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Browsing by Author "Kaarento, Vilja"

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  • Kaarento, Vilja (2019)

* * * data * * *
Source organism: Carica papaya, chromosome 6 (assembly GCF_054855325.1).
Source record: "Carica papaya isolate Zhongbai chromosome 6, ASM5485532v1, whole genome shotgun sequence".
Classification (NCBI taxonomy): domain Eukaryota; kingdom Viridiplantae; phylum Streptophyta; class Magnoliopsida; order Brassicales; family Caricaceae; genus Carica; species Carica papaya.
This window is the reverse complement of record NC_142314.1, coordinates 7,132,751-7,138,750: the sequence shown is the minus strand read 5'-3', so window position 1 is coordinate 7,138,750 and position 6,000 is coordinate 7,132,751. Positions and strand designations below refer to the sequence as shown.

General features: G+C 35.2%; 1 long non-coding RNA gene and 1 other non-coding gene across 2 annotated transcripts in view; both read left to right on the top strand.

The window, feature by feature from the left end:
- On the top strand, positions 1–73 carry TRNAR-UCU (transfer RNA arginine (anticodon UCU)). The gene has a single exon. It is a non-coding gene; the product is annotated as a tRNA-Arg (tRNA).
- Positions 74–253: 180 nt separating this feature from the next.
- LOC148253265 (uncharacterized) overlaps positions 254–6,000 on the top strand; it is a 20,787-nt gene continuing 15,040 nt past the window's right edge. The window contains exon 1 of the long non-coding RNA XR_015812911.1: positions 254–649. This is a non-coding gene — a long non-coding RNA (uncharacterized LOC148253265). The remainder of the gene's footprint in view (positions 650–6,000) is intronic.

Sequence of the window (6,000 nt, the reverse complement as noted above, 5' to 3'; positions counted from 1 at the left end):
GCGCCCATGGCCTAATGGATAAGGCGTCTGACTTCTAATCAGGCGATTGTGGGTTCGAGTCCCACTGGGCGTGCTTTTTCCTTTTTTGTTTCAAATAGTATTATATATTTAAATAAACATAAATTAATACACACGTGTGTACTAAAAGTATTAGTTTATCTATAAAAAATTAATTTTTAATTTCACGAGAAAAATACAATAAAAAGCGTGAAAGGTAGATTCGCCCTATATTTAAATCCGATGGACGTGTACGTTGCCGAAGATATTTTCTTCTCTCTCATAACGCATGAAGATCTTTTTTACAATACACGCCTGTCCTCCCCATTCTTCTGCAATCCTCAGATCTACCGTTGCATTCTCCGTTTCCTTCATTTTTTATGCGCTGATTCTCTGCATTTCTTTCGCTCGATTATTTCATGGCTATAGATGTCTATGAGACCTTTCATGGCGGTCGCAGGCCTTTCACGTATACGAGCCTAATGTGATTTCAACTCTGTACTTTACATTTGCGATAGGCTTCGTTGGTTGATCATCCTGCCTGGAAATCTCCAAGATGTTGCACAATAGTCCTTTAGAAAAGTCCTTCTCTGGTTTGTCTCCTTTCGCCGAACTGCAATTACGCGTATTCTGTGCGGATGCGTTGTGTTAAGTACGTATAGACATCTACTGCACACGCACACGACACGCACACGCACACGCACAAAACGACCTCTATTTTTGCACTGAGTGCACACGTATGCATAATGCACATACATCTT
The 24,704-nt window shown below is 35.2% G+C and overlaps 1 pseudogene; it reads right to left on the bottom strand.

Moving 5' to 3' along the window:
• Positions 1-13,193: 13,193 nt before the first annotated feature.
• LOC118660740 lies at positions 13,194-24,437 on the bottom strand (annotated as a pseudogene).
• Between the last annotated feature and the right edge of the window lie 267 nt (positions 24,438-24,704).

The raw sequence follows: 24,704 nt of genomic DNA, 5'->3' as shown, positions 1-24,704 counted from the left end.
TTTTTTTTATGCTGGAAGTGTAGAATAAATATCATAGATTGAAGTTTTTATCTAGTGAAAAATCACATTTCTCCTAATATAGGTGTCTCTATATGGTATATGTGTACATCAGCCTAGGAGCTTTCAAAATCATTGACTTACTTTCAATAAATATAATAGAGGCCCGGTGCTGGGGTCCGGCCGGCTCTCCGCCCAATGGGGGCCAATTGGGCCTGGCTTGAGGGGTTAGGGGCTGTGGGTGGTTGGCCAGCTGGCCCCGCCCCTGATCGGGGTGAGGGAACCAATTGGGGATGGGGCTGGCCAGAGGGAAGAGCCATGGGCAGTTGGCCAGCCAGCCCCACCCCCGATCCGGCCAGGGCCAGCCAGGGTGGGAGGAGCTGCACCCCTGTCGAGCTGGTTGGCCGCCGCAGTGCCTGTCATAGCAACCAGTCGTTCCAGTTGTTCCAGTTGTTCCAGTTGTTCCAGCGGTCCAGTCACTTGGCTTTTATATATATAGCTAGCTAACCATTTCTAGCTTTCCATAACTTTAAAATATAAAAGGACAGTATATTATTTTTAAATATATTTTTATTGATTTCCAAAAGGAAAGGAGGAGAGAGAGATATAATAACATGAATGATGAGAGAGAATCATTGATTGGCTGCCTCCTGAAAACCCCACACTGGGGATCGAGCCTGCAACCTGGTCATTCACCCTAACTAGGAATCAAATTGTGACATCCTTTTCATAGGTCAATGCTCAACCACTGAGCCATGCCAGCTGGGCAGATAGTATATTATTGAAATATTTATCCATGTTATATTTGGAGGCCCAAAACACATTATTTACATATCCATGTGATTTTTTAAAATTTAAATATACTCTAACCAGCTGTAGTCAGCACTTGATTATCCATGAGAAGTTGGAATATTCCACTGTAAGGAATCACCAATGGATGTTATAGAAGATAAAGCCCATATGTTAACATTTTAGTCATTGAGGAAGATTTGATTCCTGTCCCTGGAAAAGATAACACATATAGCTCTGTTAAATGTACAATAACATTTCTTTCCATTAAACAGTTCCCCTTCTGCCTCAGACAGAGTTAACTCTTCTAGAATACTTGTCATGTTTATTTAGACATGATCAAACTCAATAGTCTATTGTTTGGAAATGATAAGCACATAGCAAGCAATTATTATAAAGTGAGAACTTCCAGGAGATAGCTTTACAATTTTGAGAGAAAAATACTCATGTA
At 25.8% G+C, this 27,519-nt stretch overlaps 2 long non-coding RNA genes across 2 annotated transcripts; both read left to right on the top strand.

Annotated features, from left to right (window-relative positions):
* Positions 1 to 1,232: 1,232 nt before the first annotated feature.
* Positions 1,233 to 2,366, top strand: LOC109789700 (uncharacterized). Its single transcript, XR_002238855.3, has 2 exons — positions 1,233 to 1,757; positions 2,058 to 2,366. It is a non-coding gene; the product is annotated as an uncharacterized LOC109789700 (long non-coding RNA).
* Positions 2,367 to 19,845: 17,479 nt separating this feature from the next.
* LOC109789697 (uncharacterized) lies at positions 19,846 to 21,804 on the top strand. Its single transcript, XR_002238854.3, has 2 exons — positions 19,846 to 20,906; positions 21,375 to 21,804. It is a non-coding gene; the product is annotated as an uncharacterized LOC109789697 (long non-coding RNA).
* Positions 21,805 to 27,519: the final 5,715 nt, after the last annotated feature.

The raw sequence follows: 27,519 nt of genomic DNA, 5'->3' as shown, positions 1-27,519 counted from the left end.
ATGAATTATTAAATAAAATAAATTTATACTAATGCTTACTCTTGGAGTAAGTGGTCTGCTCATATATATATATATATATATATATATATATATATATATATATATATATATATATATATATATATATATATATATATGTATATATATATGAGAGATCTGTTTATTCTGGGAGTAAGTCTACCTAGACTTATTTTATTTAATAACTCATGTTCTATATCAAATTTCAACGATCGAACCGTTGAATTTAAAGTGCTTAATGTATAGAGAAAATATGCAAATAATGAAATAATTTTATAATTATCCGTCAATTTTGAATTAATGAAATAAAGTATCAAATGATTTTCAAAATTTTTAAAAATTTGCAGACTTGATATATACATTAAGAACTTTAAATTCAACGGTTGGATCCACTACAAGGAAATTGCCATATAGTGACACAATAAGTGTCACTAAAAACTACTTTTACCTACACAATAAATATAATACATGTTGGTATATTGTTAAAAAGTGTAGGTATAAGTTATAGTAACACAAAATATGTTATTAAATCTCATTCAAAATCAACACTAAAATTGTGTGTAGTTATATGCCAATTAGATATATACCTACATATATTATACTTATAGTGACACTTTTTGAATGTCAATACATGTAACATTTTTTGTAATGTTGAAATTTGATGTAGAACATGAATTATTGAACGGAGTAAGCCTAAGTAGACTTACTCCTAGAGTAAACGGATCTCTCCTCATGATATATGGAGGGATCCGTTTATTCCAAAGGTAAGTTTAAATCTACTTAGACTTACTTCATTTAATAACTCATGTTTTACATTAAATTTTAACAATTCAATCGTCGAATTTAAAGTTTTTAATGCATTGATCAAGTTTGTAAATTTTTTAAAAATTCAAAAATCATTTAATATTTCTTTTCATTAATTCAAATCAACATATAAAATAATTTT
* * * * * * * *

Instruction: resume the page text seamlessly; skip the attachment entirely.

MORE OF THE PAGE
Aims of the study In recent years, social media use has increased among young people. Researchers have been concerned about a possible negative influence of social media use to young peoples’ mental health. Previous studies have found evidence of a cross-sectional association between social media use and mental distress, however only few longitudinal studies have been published so far. Thus, definite conclusions about the direction of the possible association cannot be made. Further, the longitudinal association has not been studied separately in men and women, even though there is some evidence of gender differences. The aim of this study is to observe the association between social media use and mental distress both ways over a period of one year among young people, considering men and women separately. Methods The sample in this study (n=9967) consisted of young people between the ages of 16 and 25 who participated in a British survey “Understanding Society: the UK Household Longitudinal Study” (2011-2015). Mental distress was assessed with the GHQ-12 questionnaire and social media use with the question “How many hours do you spend chatting or interacting with friends through social websites on an average weekday?” The survey was filled out once a year. The study was conducted with a repeated measurements method by using multilevel modeling and utilizing data from five different time points. The associations were first examined cross-sectionally and then longitudinally. Linear regression analyses and (ordinal) logistic regression analyses were used as the main statistical methods. Results and conclusions The social media use and mental distress of young people had a cross-sectional association in both men and women. Frequent use of social media (over 7h per day) predicted higher mental distress in a longitudinal setting, however only in women. There was no conclusive influence of mental distress on social media use in a longitudinal setting among neither sex. However, the results indicated that this kind of association might be more likely in men. All observed effect sizes were small, which can be due to the study design, which did not consider the different social media content, usage style or personality-related factors. Thus, these factors could have had an impact on the strength of the associations in question. In the light of these findings, social media use does not appear as harmful to young peoples’ mental health as previously assumed.